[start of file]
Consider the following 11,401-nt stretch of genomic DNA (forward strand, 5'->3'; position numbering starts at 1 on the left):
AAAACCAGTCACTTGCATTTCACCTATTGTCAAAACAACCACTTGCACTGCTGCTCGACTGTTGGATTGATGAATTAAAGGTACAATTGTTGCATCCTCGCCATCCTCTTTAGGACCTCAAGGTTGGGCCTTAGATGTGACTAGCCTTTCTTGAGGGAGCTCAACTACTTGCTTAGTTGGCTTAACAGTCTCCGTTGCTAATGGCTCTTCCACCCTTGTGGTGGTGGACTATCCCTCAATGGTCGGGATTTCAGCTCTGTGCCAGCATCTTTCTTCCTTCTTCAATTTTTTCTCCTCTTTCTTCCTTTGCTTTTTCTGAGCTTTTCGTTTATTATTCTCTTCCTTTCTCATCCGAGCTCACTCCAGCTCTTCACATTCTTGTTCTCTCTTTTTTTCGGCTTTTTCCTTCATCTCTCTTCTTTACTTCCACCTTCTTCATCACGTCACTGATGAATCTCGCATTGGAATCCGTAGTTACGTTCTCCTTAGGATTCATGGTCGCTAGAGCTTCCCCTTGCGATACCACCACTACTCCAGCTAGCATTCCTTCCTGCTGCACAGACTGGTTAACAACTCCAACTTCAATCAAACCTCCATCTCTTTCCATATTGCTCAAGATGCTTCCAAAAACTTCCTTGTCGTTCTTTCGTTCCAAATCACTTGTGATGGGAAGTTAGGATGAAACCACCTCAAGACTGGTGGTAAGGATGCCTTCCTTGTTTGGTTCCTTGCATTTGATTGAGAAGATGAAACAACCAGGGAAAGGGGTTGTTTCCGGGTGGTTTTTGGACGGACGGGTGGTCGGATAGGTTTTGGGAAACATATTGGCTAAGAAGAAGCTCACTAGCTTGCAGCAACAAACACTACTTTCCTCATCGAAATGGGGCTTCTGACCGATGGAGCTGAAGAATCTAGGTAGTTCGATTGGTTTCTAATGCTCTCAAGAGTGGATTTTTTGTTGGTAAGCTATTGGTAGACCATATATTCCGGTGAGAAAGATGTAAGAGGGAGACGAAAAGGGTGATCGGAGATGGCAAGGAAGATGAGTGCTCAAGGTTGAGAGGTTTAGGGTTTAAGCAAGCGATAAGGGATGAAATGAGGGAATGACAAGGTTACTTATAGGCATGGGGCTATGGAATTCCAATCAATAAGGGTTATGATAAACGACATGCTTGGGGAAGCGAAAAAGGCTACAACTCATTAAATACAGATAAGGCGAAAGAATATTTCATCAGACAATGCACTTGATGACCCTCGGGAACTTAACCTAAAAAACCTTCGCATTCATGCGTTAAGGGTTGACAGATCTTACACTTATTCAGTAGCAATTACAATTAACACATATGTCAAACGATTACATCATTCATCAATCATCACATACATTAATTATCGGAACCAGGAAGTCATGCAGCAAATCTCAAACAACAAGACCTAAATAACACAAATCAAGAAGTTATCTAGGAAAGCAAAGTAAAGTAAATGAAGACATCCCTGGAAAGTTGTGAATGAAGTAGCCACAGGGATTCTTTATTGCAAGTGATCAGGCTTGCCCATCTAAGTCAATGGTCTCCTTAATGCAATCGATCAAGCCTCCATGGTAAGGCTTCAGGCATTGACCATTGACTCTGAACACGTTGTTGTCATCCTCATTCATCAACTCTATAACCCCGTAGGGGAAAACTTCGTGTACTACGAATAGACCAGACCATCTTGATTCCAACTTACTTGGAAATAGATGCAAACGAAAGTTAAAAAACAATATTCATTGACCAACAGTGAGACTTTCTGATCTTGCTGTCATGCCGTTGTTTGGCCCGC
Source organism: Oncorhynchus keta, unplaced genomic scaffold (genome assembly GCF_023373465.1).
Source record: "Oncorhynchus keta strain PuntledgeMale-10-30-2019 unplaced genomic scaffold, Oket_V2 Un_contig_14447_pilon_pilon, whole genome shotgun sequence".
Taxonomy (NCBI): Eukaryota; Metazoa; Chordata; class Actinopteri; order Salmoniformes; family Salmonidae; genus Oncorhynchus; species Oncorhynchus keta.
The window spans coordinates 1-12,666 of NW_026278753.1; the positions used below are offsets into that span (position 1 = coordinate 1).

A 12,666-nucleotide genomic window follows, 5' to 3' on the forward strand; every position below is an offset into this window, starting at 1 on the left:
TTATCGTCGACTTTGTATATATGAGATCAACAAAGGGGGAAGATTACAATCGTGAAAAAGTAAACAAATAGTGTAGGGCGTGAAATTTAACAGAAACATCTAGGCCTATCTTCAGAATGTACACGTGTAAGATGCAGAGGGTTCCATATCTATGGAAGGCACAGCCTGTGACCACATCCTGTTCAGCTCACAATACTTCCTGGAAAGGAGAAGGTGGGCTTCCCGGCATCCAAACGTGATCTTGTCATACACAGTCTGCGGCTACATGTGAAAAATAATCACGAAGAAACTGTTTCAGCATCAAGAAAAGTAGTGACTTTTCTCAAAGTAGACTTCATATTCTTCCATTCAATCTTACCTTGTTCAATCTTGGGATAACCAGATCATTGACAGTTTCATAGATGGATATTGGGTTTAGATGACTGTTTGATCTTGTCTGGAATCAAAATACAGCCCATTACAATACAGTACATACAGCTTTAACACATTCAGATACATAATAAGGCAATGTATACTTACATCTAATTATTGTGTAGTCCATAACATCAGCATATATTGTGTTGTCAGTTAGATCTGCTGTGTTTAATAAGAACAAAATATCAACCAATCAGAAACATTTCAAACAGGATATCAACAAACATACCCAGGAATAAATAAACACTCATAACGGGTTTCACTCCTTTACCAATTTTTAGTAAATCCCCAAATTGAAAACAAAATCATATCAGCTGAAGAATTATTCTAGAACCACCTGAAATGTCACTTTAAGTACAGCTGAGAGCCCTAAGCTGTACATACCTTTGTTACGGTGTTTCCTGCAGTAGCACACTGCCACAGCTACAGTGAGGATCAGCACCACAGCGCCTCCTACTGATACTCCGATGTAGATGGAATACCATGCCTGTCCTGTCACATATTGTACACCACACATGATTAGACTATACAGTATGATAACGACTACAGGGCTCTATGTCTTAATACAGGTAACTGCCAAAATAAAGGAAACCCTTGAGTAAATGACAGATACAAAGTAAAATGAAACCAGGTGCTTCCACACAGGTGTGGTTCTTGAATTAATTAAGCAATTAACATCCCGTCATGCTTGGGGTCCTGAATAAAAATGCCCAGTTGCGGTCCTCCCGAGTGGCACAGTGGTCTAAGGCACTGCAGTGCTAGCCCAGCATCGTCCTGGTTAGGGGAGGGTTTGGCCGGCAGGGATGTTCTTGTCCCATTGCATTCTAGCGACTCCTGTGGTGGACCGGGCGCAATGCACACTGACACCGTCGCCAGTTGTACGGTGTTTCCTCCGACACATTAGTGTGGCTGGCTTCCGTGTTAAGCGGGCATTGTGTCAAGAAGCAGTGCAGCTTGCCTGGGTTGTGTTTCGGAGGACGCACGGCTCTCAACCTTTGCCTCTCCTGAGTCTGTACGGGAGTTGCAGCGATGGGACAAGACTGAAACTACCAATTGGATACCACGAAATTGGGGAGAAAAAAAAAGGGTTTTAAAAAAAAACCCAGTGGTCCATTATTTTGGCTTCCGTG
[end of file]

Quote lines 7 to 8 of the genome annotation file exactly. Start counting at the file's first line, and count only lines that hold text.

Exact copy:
A 12,666-nucleotide genomic window follows, 5' to 3' on the forward strand; every position below is an offset into this window, starting at 1 on the left:
TTATCGTCGACTTTGTATATATGAGATCAACAAAGGGGGAAGATTACAATCGTGAAAAAGTAAACAAATAGTGTAGGGCGTGAAATTTAACAGAAACATCTAGGCCTATCTTCAGAATGTACACGTGTAAGATGCAGAGGGTTCCATATCTATGGAAGGCACAGCCTGTGACCACATCCTGTTCAGCTCACAATACTTCCTGGAAAGGAGAAGGTGGGCTTCCCGGCATCCAAACGTGATCTTGTCATACACAGTCTGCGGCTACATGTGAAAAATAATCACGAAGAAACTGTTTCAGCATCAAGAAAAGTAGTGACTTTTCTCAAAGTAGACTTCATATTCTTCCATTCAATCTTACCTTGTTCAATCTTGGGATAACCAGATCATTGACAGTTTCATAGATGGATATTGGGTTTAGATGACTGTTTGATCTTGTCTGGAATCAAAATACAGCCCATTACAATACAGTACATACAGCTTTAACACATTCAGATACATAATAAGGCAATGTATACTTACATCTAATTATTGTGTAGTCCATAACATCAGCATATATTGTGTTGTCAGTTAGATCTGCTGTGTTTAATAAGAACAAAATATCAACCAATCAGAAACATTTCAAACAGGATATCAACAAACATACCCAGGAATAAATAAACACTCATAACGGGTTTCACTCCTTTACCAATTTTTAGTAAATCCCCAAATTGAAAACAAAATCATATCAGCTGAAGAATTATTCTAGAACCACCTGAAATGTCACTTTAAGTACAGCTGAGAGCCCTAAGCTGTACATACCTTTGTTACGGTGTTTCCTGCAGTAGCACACTGCCACAGCTACAGTGAGGATCAGCACCACAGCGCCTCCTACTGATACTCCGATGTAGATGGAATACCATGCCTGTCCTGTCACATATTGTACACCACACATGATTAGACTATACAGTATGATAACGACTACAGGGCTCTATGTCTTAATACAGGTAACTGCCAAAATAAAGGAAACCCTTGAGTAAATGACAGATACAAAGTAAAATGAAACCAGGTGCTTCCACACAGGTGTGGTTCTTGAATTAATTAAGCAATTAACATCCCGTCATGCTTGGGGTCCTGAATAAAAATGCCCAGTTGCGGTCCTCCCGAGTGGCACAGTGGTCTAAGGCACTGCAGTGCTAGCCCAGCATCGTCCTGGTTAGGGGAGGGTTTGGCCGGCAGGGATGTTCTTGTCCCATTGCATTCTAGCGACTCCTGTGGTGGACCGGGCGCAATGCACACTGACACCGTCGCCAGTTGTACGGTGTTTCCTCCGACACATTAGTGTGGCTGGCTTCCGTGTTAAGCGGGCATTGTGTCAAGAAGCAGTGCAGCTTGCCTGGGTTGTGTTTCGGAGGACGCACGGCTCTCAACCTTTGCCTCTCCTGAGTCTGTACGGGAGTTGCAGCGATGGGACAAGACTGAAACTACCAATTGGATACCACGAAATTGGGGAGAAAAAAAAAGGGTTTTAAAAAAAAACCCAGTGGTCCATTATTTTGGCTTCCGTG